How to Develop your Own Unique Artistic Style

How to Develop your Own Unique Artistic Style

31st July 2017 IN Blog

As with anyone who writes various blogs about any subject, in this case art, or has a social media presence you will open yourself up lots of interaction from fans who usually leave kind comments, ask different questions or requests of advice to help them on their way with their own artistic journey.

One question that I receive quite often relates to my choice of style – how did I ‘develop’ my own style of painting and how can any artist find their own unique way of painting or illustrating to help them stand out from a very large crowd of other talented artists.

Influential Artists

The answer is quite complex - any artist’s style is something that slowly develops and changes over time. I think for me, like many other artists we have our own favourite illustrators or fine art painters that we enjoy and have followed for a long time. I know for me, that I was inspired by various children’s book illustrators along the way, such as Raymond Briggs, Beatrix Potter, A. A. Milne and so on. Notice how I say ‘Inspired’ rather than ‘influenced’ – I never try to copy the artistic style or work of another artist per se, but I am inspired by the feelings and emotion that the artist portrays via the characters that they have developed and the scenes which they create, and it is this that I try to produce in my own work rather than mimic a similar style.

Essentially, I want to create my own unique style of Children’s Book Illustration that isn’t directly comparable to the work of others. I love a hand-crafted feel to my paintings – I don’t want super-straight lines and perfect colouring. I don’t want every inch of the paper covered in paint. I like to let the medium that I use (usually watercolour) do its own thing on the paper. So if you compare my work to others it will inevitably have its own ‘feeling’ and hopefully ‘life’ to it.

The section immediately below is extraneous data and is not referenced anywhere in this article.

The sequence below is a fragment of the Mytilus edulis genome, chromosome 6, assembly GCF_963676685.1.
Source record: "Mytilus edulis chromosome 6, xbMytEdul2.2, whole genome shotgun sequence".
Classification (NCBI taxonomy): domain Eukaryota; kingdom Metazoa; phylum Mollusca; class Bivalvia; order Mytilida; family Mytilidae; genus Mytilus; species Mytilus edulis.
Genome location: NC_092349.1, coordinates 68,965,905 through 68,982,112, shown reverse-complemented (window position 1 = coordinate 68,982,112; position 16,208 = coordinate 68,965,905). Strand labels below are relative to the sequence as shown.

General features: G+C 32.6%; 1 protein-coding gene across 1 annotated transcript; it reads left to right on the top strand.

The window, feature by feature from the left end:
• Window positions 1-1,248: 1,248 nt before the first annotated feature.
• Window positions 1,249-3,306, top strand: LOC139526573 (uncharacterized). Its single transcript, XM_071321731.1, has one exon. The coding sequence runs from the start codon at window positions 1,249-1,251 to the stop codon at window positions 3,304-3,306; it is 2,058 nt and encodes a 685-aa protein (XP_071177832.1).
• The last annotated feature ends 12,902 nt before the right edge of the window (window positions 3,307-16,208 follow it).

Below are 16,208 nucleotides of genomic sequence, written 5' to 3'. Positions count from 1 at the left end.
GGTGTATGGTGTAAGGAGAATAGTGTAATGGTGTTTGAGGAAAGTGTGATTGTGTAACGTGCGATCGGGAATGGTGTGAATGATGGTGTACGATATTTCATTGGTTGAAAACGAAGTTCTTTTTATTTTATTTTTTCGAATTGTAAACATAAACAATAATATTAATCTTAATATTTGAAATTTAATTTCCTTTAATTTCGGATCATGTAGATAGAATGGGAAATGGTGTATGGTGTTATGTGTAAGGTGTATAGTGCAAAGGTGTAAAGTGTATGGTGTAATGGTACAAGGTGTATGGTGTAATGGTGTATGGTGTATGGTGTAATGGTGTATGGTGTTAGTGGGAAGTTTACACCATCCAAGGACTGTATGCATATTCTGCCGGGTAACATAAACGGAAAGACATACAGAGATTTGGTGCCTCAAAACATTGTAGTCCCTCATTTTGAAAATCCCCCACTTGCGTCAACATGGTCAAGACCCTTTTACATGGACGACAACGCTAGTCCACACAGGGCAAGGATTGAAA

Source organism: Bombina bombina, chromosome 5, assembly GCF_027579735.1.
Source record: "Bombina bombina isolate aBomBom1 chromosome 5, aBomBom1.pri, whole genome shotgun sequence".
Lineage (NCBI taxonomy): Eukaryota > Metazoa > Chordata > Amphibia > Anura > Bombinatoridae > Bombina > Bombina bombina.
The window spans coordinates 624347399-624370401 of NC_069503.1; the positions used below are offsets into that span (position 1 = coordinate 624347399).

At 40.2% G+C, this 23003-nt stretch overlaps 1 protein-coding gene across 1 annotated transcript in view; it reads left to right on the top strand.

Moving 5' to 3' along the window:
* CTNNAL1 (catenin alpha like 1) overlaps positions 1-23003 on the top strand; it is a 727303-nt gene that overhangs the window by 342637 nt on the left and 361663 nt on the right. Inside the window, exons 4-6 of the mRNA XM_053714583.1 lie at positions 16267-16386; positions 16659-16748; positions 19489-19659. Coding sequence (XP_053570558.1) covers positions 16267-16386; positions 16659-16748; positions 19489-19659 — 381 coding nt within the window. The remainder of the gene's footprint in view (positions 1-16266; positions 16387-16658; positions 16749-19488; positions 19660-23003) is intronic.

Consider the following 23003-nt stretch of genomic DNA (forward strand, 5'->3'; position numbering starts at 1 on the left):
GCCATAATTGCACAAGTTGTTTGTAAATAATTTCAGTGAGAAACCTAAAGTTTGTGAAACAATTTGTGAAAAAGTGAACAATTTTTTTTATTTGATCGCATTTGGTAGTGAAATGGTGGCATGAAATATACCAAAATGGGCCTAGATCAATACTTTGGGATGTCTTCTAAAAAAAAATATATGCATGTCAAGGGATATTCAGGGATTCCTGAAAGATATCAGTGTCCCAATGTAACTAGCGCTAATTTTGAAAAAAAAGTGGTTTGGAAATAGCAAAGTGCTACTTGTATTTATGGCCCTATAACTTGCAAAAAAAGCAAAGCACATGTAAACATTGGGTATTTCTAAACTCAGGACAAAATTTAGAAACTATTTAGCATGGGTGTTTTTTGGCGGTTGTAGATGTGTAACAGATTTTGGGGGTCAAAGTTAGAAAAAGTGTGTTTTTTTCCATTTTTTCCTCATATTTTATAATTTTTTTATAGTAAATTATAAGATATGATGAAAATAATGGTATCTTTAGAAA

Essentially, I want to create my own unique style of Children’s Book Illustration that isn’t directly comparable to the work of others. I love a hand-crafted feel to my paintings – I don’t want super-straight lines and perfect colouring. I don’t want every inch of the paper covered in paint. I like to let the medium that I use (usually watercolour) do its own thing on the paper. So if you compare my work to others it will inevitably have its own ‘feeling’ and hopefully ‘life’ to it.

Kris Miners Whimsical Folk Art Style of Painting

I think with my style, you will either like it, or you won’t. Many people want to see the modern, almost flat style of digital creation or something very ‘cartoony’ in nature. My paintings and drawings are purposely left a little rough around the edges and are sometimes painted onto exceptionally rough surfaces to give them more of an atmosphere. My characters too are left this way – I purposely don’t draw or paint anything overly cartoony – I try to adopt a half way approach between cartoon and realism in many cases. I do this in several ways, but usually by adding a little texture to an otherwise cartoon-like presence, or use wavy and imperfect lines to give them a little more soul. I suppose a good, but rather strange analogy would be to be the comparison of a pair of new gardening boots compared to an old and well-worn pair with a certain personality and charm about them – old boots offer a story and appearance of a well-lived life. New boots are generic, flat and lifeless.